Siurana offers some stunning views from the rock known as La Trona and the climbing routes in this area are world-famous. Walkers are recommended to try the old path up to Siurana from Cornudella de Montsant, recently restored as part of the Priorat footpath network.

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Scala Dei

Close to our hotel was the Carthusian Monastery of Scala Deiis one of the most important historic sites of the Priorat. Founded by French monks from Provence, who established here the first charter-house on the Iberian peninsular. They chose one of the most beautiful places to site the monastery, at the foothills of the Montsant mountain range, where a shepherd had dreamt of angels coming down from the sky on a ladder resting on a tall pine tree.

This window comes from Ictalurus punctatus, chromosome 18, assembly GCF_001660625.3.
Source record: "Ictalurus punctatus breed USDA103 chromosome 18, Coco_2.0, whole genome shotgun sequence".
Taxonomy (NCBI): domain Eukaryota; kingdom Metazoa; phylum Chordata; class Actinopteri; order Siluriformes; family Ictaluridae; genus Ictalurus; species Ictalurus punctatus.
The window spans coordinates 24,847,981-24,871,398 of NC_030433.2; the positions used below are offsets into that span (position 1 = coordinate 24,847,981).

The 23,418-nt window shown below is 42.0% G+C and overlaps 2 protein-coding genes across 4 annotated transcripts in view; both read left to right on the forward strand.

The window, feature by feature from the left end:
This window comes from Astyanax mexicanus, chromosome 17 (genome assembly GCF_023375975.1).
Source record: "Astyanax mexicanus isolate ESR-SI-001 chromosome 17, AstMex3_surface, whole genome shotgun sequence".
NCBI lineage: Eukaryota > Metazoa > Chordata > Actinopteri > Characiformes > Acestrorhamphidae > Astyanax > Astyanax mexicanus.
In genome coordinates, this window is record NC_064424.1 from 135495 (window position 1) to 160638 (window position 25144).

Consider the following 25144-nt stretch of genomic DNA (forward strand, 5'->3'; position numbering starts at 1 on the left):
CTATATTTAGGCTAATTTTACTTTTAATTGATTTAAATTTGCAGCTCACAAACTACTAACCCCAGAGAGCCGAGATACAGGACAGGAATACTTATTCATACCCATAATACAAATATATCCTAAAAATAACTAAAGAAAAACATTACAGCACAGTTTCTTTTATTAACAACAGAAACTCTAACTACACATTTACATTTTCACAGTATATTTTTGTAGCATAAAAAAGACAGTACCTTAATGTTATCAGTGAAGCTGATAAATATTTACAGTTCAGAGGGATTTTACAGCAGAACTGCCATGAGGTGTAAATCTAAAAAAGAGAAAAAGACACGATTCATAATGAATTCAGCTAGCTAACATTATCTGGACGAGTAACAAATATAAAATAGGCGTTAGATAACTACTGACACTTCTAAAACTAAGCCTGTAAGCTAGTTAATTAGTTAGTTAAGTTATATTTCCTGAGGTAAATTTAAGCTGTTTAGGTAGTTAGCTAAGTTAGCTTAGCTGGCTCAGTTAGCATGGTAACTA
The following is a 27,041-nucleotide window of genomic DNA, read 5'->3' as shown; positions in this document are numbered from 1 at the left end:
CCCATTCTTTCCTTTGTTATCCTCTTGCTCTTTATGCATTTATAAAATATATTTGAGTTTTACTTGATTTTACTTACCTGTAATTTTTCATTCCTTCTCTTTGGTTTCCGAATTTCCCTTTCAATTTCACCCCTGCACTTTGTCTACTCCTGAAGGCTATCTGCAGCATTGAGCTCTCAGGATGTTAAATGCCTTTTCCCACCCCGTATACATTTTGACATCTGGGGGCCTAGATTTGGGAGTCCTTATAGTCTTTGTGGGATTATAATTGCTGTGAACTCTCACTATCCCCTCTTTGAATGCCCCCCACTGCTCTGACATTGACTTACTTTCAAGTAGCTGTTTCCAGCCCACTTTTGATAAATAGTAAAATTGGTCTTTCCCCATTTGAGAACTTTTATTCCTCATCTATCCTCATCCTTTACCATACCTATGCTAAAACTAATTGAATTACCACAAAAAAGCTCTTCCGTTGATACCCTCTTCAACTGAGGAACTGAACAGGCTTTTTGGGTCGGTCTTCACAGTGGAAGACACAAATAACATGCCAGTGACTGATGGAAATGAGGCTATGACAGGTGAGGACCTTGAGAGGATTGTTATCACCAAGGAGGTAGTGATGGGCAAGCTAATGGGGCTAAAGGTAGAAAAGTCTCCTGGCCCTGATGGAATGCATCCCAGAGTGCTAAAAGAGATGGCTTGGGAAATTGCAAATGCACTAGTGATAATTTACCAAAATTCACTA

Scala Dei was a fully working monastery until 1835. During the seven centuries the monks lived here, they built mills and taught different farming techniques which included planting vineyards on the steep slate-based slopes of the region. Thanks to these monks, the Priorat is now famous for its wines. The Prior, whose name was taken to define the region, was in charge of the villages within his territory and was also in charge of their jurisdiction.

In the nineteenth century, the monks fled due to the seizing of their land by the state. The cells, cloisters, church and hostalry buildings were abandoned. In just two years, this impressive monastery was converted into a ruin, due to the local peasant farmers ransacking and burning it, tired of being submitted to the tirany of tithes, serfdom and oppression.

Nowadays this historical site shares its name with the wine appellation DOC Priorat which can be found in the central area of today's county of the same name.

We wandered round the ruins of the monastery, which is just that "ruined". The siting is impressive, but the buildings have mainly disappeared. But there is a reconstructed cell which shows how the monks lived.